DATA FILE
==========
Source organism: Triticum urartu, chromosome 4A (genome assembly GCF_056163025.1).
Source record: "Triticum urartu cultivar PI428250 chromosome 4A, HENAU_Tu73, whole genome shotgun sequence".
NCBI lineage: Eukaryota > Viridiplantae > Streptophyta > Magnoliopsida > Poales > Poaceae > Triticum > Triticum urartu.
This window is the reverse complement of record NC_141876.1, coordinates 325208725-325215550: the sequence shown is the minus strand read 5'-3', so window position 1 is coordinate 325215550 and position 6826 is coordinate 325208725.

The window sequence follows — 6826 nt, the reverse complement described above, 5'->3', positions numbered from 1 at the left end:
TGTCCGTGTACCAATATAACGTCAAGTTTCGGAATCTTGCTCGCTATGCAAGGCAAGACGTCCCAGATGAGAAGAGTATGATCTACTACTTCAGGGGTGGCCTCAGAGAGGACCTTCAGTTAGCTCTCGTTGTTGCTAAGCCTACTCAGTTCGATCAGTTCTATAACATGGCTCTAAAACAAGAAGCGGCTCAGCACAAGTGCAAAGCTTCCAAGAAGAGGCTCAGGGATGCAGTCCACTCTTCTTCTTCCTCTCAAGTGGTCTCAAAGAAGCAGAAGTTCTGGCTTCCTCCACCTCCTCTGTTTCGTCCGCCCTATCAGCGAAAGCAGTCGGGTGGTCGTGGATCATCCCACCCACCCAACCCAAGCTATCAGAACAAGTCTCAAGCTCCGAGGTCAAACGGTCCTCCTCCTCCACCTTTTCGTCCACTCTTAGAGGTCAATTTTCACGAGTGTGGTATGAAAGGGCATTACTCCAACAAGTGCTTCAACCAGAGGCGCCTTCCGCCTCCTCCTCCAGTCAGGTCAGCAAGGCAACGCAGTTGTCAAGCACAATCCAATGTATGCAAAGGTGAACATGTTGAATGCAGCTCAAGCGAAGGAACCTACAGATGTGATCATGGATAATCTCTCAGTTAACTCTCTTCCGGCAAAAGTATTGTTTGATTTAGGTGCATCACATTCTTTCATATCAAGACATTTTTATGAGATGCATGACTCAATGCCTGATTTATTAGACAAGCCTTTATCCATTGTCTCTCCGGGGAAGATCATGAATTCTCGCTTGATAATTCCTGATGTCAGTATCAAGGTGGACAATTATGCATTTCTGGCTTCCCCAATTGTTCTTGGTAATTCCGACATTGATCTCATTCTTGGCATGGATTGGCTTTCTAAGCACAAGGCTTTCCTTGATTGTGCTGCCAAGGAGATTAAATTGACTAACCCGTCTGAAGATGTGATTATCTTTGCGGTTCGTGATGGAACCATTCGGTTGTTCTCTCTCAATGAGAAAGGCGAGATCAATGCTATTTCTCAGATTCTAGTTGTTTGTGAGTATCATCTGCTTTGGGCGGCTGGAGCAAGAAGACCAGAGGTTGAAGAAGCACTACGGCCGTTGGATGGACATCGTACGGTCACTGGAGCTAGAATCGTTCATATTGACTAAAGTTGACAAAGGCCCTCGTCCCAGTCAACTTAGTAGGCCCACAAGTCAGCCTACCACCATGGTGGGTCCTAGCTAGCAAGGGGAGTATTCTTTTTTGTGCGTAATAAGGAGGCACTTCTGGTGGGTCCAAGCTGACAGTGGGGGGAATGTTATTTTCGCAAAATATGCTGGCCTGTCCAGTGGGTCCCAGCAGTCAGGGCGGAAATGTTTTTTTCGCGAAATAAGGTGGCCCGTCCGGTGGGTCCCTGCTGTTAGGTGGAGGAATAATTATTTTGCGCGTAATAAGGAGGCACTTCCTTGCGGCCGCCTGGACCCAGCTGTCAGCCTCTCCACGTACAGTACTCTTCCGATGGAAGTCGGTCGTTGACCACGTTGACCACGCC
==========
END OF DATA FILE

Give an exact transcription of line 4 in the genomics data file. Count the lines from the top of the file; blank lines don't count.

This window is the reverse complement of record NC_141876.1, coordinates 325208725-325215550: the sequence shown is the minus strand read 5'-3', so window position 1 is coordinate 325215550 and position 6826 is coordinate 325208725.